Minimum Fitness Requirments for Each PFT Event - Females
Age Flexed-Arm Hang Crunches 3-Mile Run
17-26 15 Seconds 50 31:00
27-39 15 Seconds 45 32:00
40-45 15 Seconds 45 33:00
46+ 15 Seconds 40 36:00
Marine Corps PFT Classification Scores - Male and Female
Class Age 17-26 Age 27-39 Age 40-45 Age 46+
1st 225 200 175 150
2nd 175 150 125 100
3rd 135 110 88 65


Rich

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PostPosted: Fri Aug 05, 2005 6:44 pm 
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63 141 107

So I fit into that window no problem (usually I'm 125-132) but I have no idea about the bent arm hang. I haven't done that since freshman year of high school. I doubt I'll do more than 15 seconds.

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PostPosted: Fri Aug 05, 2005 8:12 pm 
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Dana

What is your opinion? Should I have women do the pull-ups (and accept that some will have zero as that part of the test) or should I put them through an alternate flexed-arm hang test? Remember that for the Marines, they only have 3 parts of the test (pull-ups/armhangs, sit-ups, 3-mile-run). For this test, the pull-up and/or arm hang would be 1/6 rather than 1/3 of the total score.

Maybe I'm hanging around an unusual crowd but... It seems to me that there are enough women who can do at least a few pull-ups.
Dana wrote:
I have no idea about the bent arm hang. I haven't done that since freshman year of high school. I doubt I'll do more than 15 seconds.

Seems to me that this would be much easier for a Uechika with years of practicing unmovable arm. I'm almost thinking this would be too easy, and too many would be able to do a full minute.

- Bill


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PostPosted: Fri Aug 05, 2005 8:49 pm 
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I think Bill needs to post a video of him doing all these so we can see exactly what to train for. :)

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PostPosted: Fri Aug 05, 2005 8:53 pm 
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Get in line, buddy. I'm being bugged about my Sanchin once a month... :P

- Bill


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PostPosted: Fri Aug 05, 2005 10:02 pm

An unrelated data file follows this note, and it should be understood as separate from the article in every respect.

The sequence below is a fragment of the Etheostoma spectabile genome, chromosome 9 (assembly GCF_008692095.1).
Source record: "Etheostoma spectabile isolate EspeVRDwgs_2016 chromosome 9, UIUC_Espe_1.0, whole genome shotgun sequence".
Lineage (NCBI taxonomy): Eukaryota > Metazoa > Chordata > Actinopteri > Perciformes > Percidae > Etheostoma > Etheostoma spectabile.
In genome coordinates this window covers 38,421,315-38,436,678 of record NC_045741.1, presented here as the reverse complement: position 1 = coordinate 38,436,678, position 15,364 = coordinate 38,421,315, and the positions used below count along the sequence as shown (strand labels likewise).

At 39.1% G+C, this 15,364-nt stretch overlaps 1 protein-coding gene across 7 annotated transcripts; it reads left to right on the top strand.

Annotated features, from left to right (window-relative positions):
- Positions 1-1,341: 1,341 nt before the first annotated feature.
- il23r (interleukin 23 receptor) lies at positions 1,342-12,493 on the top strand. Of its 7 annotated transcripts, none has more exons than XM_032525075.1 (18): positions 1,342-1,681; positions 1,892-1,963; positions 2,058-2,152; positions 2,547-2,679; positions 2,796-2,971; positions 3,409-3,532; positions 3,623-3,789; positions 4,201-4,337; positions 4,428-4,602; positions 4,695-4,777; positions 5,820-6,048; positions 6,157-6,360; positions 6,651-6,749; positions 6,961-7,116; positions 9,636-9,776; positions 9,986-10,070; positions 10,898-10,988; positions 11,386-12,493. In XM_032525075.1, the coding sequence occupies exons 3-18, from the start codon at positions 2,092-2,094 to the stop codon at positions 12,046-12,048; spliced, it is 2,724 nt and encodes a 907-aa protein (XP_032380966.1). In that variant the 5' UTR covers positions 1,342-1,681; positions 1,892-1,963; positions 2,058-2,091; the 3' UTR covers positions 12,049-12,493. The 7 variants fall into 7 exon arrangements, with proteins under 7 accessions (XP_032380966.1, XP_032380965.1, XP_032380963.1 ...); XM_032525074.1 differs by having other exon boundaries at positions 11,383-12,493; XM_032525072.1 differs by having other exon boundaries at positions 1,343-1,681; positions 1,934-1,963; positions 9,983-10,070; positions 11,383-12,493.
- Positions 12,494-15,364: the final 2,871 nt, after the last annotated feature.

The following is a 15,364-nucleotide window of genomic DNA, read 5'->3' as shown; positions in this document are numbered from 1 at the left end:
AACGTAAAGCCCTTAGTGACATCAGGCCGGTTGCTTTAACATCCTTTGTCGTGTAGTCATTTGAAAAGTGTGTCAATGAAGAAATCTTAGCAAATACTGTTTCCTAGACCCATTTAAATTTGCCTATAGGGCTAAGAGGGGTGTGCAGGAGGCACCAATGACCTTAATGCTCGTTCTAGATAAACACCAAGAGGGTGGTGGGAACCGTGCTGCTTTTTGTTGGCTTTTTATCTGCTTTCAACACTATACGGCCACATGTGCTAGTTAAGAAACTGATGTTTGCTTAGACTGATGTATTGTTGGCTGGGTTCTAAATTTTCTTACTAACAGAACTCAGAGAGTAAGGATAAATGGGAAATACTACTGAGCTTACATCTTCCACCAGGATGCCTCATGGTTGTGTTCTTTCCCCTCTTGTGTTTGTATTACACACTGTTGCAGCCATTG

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I'll go to the gym tomorrow and have someone time me. So we'll see if being able to do 3 chin-ups from a bent arm start translates into any kind of endurance.

I think the bent arm hang is a better test because women who might to be able to do a single pull up may be able to hold their arms bent for 1 or 2 seconds.

And yes Bill - you hang out at a gym or hang out with karate people - so you're likely hanging out with more people who can do pull ups. They not actually something I train to do. I just do some every now and then to see what happens.

Actually looking at the order again - since the pull ups follow the push ups that makes even more reason to do the hang because of the higher fatique factor. In the bent arm test you can have partials (seconds) to measure. In measuring pull ups it is either success or failure at one.

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PostPosted: Fri Aug 05, 2005 10:32 pm 
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Dana wrote:
Actually looking at the order again - since the pull ups follow the push ups that makes even more reason to do the hang because of the higher fatique factor.

I would disagree here, Dana.

The push-up and the chin-up use two entirely different sets of muscles. It's really pure yin and yang.

Way back in 1983, I used to weight train with a woman (Kathryn Ballenger). To get through her workouts quickly, this pint-sized pocket rocket (five foot three) used to alternate agonist and antagonist exercises. She'd do bench, then seated rows, then bench, then seated rows... I picked that technique up from her. You really CAN do it. I pair the following exercises.

* Bench and seated rows.

* Overhead press and lat pulldowns.